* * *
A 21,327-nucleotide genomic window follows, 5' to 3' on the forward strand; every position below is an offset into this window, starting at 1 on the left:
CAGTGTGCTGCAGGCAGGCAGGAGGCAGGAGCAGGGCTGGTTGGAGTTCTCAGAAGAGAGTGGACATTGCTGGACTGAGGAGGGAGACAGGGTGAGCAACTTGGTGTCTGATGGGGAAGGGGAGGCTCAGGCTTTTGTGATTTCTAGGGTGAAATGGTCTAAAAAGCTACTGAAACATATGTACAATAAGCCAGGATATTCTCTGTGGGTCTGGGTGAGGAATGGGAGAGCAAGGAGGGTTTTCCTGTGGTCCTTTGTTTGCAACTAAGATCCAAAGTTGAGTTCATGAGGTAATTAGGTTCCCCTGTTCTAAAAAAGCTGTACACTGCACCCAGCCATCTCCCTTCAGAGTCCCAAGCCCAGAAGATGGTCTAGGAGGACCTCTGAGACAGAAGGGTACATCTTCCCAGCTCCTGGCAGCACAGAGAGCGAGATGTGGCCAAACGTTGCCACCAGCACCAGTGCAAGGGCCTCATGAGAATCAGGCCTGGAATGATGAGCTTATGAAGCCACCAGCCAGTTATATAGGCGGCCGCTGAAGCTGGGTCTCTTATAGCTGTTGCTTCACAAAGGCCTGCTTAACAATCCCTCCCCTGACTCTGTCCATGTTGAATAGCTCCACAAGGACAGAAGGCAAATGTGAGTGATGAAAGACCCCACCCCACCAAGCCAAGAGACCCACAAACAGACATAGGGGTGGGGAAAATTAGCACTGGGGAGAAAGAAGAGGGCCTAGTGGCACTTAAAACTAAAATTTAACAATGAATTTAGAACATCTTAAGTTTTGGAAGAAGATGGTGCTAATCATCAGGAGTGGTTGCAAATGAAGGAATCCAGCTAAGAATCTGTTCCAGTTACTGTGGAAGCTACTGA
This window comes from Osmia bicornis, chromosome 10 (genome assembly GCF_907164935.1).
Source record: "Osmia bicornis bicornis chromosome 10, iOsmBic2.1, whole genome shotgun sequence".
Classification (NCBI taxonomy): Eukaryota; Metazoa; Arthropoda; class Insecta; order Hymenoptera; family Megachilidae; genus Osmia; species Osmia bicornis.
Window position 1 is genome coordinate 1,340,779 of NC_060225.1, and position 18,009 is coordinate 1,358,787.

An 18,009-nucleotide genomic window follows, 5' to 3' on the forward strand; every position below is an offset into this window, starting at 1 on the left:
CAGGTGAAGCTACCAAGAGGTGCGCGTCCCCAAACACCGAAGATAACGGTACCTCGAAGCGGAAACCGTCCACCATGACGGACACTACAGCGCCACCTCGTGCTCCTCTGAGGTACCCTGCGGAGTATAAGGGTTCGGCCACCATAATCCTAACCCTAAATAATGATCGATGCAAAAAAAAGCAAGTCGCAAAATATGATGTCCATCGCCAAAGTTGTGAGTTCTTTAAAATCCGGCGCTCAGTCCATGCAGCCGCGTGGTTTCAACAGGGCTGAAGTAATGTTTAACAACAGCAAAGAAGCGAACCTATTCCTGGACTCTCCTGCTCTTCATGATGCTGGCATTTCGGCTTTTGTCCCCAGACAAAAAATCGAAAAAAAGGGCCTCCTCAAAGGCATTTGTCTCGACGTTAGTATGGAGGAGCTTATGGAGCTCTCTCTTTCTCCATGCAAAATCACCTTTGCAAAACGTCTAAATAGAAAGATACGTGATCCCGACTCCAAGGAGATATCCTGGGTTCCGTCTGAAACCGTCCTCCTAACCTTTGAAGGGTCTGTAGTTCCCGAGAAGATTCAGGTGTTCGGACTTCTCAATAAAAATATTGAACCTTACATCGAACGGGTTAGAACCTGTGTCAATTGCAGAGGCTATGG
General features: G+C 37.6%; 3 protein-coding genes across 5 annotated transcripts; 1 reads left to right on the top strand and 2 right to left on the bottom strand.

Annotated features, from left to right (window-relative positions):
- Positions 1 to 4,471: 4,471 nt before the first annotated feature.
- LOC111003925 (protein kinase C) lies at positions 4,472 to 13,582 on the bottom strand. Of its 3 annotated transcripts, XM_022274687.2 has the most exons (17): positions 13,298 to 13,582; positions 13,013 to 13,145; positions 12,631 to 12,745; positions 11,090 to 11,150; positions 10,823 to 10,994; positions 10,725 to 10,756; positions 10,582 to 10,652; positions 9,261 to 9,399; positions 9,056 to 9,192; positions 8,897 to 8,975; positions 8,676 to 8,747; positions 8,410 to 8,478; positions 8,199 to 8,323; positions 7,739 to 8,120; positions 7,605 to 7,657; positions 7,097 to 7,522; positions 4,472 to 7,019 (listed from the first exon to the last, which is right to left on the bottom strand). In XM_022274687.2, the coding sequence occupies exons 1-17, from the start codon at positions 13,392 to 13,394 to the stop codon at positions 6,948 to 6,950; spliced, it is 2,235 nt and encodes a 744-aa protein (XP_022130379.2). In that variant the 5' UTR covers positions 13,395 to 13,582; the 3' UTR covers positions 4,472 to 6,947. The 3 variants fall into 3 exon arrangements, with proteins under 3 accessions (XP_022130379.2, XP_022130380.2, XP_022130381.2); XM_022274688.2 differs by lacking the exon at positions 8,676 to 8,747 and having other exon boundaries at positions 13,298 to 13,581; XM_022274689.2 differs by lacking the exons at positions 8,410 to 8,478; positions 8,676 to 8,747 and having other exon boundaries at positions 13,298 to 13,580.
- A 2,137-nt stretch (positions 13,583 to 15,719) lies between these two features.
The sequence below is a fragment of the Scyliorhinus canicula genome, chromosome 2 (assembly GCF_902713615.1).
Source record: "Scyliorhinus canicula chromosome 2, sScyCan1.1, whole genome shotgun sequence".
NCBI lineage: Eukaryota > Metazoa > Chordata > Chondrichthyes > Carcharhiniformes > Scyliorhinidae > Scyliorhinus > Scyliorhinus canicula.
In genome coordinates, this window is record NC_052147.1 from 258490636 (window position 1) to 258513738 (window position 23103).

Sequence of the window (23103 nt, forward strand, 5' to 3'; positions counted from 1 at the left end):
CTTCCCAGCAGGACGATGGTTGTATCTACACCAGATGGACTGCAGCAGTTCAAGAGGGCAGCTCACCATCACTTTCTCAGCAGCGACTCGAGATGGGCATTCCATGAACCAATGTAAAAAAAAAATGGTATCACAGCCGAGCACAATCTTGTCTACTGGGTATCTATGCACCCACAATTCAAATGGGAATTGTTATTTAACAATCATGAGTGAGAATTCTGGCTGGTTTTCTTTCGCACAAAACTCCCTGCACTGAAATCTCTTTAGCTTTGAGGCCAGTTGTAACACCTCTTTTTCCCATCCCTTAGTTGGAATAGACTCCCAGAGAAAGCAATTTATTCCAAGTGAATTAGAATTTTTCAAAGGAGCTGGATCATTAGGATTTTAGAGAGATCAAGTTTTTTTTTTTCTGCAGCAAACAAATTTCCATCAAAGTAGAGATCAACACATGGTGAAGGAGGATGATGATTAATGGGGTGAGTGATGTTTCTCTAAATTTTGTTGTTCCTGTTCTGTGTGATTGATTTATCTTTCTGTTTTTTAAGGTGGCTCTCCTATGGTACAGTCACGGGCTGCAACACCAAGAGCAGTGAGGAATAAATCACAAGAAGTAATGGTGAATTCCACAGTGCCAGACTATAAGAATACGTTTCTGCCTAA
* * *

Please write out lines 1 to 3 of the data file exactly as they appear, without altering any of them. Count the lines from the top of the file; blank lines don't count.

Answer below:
A 21,327-nucleotide genomic window follows, 5' to 3' on the forward strand; every position below is an offset into this window, starting at 1 on the left:
CAGTGTGCTGCAGGCAGGCAGGAGGCAGGAGCAGGGCTGGTTGGAGTTCTCAGAAGAGAGTGGACATTGCTGGACTGAGGAGGGAGACAGGGTGAGCAACTTGGTGTCTGATGGGGAAGGGGAGGCTCAGGCTTTTGTGATTTCTAGGGTGAAATGGTCTAAAAAGCTACTGAAACATATGTACAATAAGCCAGGATATTCTCTGTGGGTCTGGGTGAGGAATGGGAGAGCAAGGAGGGTTTTCCTGTGGTCCTTTGTTTGCAACTAAGATCCAAAGTTGAGTTCATGAGGTAATTAGGTTCCCCTGTTCTAAAAAAGCTGTACACTGCACCCAGCCATCTCCCTTCAGAGTCCCAAGCCCAGAAGATGGTCTAGGAGGACCTCTGAGACAGAAGGGTACATCTTCCCAGCTCCTGGCAGCACAGAGAGCGAGATGTGGCCAAACGTTGCCACCAGCACCAGTGCAAGGGCCTCATGAGAATCAGGCCTGGAATGATGAGCTTATGAAGCCACCAGCCAGTTATATAGGCGGCCGCTGAAGCTGGGTCTCTTATAGCTGTTGCTTCACAAAGGCCTGCTTAACAATCCCTCCCCTGACTCTGTCCATGTTGAATAGCTCCACAAGGACAGAAGGCAAATGTGAGTGATGAAAGACCCCACCCCACCAAGCCAAGAGACCCACAAACAGACATAGGGGTGGGGAAAATTAGCACTGGGGAGAAAGAAGAGGGCCTAGTGGCACTTAAAACTAAAATTTAACAATGAATTTAGAACATCTTAAGTTTTGGAAGAAGATGGTGCTAATCATCAGGAGTGGTTGCAAATGAAGGAATCCAGCTAAGAATCTGTTCCAGTTACTGTGGAAGCTACTGA
This window comes from Osmia bicornis, chromosome 10 (genome assembly GCF_907164935.1).